the brain and the spinal cord
Cerebrospinal fluid:
Clear
,
colorless fluid
that surrounds the brain and the spinal cord.
99% water
100ml to 150 ml
for average adult
Mechanical barrier
against shock
Lubrication
between surrounding bones, brain and spinal cord.
Transport
metabolic waste, pathological product away from the brain
Lobes of the Cerebrum
Occipital lobes: receive and analyze visual information
Temporal lobes: main function is auditory reception; share in the processing of visual information
Parietal lobes: receive and process sensory information from the skin
Frontal lobes: integrate information from other parts of the brain and control reasoning, critical thinking, memory, and personality
Meninges
-
Functions
:

1)
protect the brain and spinal cord from mechanical injury;
2)
provide blood supply to the brain;
3)
provide space for cerebrospinal fluid to flow
(1)
Dorsal
horns, composed of sensory neurons.
(2)
Lateral
horns, composed of visceral neurons.
(3)
Ventral
horns, composed of motor neurons.

Dura mater:

toughest and outermost layer which supports the dural sinuses and carries blood from the brain toward the heart

Pia mater:
the innermost and the softest layer that lines every sulci and gyri of the brain

Arachnoid layer:
the layer between dura mater and pia mater which is filled with “web-like” collagen
Corpus callosum
- A thick band of white matter that connects the two hemispheres

What will happen if the corpus callosum is cut?
Cerebrospinal fluid (CSF)
- A dense, clear liquid that fills and surrounds the brain and the spinal cord
- Transports hormones, white blood cells, and nutrients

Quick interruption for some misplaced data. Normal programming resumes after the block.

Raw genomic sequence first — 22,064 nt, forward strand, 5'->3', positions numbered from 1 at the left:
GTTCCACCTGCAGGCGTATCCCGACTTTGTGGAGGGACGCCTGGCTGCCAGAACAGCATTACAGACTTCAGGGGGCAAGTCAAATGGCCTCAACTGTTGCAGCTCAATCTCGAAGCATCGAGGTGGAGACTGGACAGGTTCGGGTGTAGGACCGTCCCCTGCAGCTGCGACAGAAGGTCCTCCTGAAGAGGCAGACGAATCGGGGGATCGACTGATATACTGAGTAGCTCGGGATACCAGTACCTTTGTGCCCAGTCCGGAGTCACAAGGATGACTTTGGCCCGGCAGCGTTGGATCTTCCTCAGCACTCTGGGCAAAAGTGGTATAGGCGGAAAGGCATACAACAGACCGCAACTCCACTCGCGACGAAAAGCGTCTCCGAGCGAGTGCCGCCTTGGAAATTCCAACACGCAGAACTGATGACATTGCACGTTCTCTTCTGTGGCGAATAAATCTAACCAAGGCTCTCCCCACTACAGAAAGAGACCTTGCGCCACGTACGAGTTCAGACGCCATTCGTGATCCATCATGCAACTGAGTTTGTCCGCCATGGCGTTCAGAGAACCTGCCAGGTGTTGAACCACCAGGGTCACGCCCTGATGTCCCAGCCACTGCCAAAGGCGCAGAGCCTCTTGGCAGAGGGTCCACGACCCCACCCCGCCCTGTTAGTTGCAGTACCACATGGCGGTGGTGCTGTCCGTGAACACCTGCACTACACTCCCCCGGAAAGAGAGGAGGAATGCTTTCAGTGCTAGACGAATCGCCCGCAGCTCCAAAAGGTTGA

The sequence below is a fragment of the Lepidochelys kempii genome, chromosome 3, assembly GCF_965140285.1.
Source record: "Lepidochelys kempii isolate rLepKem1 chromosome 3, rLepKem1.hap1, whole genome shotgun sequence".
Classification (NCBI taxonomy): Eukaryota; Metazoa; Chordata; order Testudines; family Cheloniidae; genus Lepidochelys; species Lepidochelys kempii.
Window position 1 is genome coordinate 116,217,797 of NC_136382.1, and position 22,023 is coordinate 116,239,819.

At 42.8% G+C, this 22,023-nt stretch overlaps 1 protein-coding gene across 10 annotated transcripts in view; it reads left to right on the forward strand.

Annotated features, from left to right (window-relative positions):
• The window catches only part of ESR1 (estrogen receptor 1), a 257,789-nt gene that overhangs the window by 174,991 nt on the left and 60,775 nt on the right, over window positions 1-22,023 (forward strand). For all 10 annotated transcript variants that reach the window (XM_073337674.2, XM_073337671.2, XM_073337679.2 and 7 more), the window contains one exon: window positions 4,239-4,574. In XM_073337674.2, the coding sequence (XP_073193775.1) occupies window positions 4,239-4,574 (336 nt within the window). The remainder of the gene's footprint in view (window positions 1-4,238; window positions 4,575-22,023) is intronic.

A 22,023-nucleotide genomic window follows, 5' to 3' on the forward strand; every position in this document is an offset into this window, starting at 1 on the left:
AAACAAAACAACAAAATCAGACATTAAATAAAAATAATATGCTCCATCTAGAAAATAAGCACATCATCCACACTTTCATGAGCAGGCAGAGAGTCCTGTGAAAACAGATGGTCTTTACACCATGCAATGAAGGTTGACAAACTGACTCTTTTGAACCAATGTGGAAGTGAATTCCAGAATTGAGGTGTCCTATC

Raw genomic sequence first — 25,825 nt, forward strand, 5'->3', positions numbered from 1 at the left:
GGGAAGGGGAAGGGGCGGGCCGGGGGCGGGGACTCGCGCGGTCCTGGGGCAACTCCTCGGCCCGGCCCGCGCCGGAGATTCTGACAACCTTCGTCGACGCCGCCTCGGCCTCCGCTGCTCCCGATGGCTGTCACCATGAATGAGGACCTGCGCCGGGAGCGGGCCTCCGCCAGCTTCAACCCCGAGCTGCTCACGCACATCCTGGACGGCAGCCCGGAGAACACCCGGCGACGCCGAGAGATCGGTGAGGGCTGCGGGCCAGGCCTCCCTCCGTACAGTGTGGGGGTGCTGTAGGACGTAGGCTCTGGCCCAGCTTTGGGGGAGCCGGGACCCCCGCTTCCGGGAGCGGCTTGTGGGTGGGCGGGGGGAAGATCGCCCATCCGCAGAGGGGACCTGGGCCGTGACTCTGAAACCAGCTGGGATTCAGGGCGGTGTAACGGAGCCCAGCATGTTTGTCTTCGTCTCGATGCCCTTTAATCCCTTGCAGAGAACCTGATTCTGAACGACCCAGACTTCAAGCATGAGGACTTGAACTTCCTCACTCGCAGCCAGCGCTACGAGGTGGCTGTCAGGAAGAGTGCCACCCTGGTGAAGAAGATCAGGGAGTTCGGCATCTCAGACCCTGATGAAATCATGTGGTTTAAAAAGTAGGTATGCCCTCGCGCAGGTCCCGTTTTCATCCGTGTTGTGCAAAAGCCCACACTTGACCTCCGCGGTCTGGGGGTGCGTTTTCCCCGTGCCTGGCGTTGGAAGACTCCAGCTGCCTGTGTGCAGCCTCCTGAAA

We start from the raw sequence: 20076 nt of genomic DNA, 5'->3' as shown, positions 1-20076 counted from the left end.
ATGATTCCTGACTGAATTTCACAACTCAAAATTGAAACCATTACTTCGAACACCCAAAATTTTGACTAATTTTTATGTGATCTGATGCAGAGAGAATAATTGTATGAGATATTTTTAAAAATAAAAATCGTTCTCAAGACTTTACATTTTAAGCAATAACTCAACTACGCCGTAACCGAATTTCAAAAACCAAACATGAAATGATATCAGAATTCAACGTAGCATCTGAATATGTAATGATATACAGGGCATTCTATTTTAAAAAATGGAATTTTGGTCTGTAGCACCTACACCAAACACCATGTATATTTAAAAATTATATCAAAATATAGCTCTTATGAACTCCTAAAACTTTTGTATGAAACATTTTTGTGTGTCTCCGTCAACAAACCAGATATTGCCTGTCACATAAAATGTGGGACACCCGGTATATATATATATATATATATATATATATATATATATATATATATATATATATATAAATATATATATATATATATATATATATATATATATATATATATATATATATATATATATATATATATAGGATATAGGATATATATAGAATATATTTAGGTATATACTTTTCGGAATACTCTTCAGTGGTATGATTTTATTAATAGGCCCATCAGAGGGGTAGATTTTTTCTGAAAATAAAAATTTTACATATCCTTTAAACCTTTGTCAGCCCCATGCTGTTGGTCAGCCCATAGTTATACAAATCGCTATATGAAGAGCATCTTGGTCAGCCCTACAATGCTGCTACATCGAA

- Transports metabolic waste products, antibodies, chemicals, and pathological waste away
- Acts as a shock absorber to cushion the brain by maintaining the pressure within the cranium

Lateral Ventricle
- Cavities within the brain that produce and store cerebrospinal fluid
- Largest of the ventricles
- Resembles a C-shape


Neurodegenerative Conditions
- Frontotemporal disorders: damage of frontal and temporal lobes; symptoms include unusual behaviors, emotional problems, difficulty with work, etc.
- Visual Object Agnosia: bilateral damage of occipital lobe; patient can see familiar objects but unable to recognize the objects
- Gerstmann’s syndrome: damage to left parietal lobe; symptom includes right-left confusion, difficulty with mathematics, aphasia and agnosia
Epilepsy: a condition that causes uncontrollable seizures, which can be caused by an overload of neurological electrical activities; one treatment is to cut the corpus callosum to prevent the spread of the epileptic seizures from one hemisphere to the other
Dorsal
Lateral
Ventral
Pituitary gland
- also called the "
master gland
"
- Regulating cell activity by
secreting hormones
into bloodstream
- Ex. produce
prolactin
which acts on the breast and induces milk production

Processing Sensory Input
- relays visual and auditory information between areas of the hindbrain and forebrain

- controls eye movement and skeletal muscles
spinal nerve
Ganglion
(1) Dura Mater: keeps the CSF
(2) Arachnoid Mater: CSF circulation
(3) Pia Mater: anchor spinal cord,
Autoimmune diseases
Degenerative diseases
Spine Injury
Polio
Infectious viral disease
that people can get at any age (mainly under 5)
Highly
contagious
disease
Polio cause
paralysis
in less than
1%
of the infected population
Non-paralytic polio
mimic flu
Incorrect treatment may lead to
meningitis
.
Hydromyelia
Creates a
cavity
in spinal cord or brain which CSF can accumulate.
Abnormal
pressure
on the spinal cord and damage nerve cells connection.
Associated in
infants
and
children
with hydrocephalus or birth defects.
Weakness of the hands and arms, stiffness in the legs; and sensory loss in the neck and arms.
Damage affects the nerve fibers
passing
through the injured area
Impair
part or all of the corresponding muscles and nerves
below the injury site
.

Chest or lower back injury affect torso, legs, bowel, bladder control, and sexual function.
Neck injury affects movements of the arms and ability to breathe.
Other Structures Within the Brain
Full transcript